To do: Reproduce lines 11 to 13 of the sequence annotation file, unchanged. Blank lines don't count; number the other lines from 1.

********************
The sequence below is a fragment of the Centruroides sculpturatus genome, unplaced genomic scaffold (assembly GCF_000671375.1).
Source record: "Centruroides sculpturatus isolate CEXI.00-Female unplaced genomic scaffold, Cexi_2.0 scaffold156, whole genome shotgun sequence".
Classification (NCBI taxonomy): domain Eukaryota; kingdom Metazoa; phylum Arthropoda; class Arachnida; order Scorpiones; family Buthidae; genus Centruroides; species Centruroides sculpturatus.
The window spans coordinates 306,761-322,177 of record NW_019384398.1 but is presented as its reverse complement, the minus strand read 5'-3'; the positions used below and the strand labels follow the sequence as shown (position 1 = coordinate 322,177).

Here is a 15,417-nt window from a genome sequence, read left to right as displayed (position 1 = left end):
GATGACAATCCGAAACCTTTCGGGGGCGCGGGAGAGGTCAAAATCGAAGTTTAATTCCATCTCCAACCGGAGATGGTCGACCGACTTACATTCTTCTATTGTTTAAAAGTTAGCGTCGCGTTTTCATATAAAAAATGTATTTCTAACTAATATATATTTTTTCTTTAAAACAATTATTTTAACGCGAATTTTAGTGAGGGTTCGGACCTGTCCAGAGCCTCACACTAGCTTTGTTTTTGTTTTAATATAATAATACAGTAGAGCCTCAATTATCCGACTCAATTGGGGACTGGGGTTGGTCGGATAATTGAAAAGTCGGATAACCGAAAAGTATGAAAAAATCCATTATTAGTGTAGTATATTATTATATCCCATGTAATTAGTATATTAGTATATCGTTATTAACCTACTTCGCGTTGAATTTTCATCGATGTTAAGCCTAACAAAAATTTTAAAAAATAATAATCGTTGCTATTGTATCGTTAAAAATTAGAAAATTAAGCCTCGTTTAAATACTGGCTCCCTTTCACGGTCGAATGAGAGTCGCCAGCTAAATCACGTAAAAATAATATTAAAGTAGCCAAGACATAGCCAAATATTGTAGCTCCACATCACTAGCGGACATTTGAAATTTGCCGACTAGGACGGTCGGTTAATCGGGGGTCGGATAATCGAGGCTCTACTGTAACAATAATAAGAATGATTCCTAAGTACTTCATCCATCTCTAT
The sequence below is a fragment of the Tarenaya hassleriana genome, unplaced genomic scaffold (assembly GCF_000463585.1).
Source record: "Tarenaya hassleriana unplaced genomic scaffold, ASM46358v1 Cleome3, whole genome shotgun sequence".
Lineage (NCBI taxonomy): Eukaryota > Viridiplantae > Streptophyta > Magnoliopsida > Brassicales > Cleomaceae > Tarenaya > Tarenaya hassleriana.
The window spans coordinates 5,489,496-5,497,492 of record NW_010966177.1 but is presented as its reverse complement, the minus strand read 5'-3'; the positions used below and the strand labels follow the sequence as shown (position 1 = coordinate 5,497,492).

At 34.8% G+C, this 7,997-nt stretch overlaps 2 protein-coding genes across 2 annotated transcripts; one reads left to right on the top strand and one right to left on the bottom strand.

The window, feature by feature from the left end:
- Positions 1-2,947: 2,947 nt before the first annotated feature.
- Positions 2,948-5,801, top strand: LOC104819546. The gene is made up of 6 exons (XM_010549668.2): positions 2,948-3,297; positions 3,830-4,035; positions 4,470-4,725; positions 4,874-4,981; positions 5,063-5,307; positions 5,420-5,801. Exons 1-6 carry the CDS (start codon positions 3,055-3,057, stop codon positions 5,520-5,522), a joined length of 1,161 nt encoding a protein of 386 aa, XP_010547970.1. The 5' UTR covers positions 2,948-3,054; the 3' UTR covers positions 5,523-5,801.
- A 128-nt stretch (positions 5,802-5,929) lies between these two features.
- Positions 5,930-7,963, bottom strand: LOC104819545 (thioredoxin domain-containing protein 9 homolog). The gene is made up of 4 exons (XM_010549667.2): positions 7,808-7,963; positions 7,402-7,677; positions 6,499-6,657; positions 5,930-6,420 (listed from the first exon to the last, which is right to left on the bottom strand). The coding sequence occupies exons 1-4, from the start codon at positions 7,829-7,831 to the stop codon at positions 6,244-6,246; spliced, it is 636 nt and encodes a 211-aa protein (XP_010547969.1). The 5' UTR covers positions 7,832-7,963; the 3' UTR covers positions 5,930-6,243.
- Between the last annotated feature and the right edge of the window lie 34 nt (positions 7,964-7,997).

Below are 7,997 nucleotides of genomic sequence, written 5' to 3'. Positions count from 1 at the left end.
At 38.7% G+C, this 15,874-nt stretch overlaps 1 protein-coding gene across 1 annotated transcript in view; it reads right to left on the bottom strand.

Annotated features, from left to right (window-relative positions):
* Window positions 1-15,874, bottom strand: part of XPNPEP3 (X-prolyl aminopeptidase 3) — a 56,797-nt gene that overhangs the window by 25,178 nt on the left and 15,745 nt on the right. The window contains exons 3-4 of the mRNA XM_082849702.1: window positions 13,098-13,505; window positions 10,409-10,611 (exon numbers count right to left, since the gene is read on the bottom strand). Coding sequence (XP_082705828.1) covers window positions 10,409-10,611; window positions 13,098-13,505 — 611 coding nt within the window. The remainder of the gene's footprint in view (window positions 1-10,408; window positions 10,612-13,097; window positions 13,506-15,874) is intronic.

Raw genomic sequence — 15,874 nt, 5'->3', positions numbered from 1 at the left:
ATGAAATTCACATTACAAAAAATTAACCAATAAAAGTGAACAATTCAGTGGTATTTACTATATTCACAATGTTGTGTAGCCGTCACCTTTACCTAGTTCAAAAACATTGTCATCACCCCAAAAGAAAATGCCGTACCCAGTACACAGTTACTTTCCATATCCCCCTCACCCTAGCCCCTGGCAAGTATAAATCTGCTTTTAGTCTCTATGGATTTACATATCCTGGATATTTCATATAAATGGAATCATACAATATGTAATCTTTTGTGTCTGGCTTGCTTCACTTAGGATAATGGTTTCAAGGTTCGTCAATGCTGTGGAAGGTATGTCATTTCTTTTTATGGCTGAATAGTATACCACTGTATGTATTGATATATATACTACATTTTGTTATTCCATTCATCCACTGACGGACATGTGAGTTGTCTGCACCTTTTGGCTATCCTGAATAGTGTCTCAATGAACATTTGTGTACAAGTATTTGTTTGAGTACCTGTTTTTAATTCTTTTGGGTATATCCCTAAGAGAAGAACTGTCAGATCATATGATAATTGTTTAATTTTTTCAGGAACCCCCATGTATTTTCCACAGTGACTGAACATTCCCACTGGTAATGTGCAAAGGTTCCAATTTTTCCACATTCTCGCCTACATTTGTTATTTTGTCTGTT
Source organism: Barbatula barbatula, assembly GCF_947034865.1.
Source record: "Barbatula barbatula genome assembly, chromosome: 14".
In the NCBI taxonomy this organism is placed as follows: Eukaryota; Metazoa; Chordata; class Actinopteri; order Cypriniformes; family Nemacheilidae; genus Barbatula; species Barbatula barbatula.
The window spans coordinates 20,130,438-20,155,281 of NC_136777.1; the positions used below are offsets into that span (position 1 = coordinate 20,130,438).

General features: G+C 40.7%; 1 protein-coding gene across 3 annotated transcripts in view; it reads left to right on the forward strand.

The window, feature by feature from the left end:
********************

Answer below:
At 34.8% G+C, this 7,997-nt stretch overlaps 2 protein-coding genes across 2 annotated transcripts; one reads left to right on the top strand and one right to left on the bottom strand.

The window, feature by feature from the left end:
- Positions 1-2,947: 2,947 nt before the first annotated feature.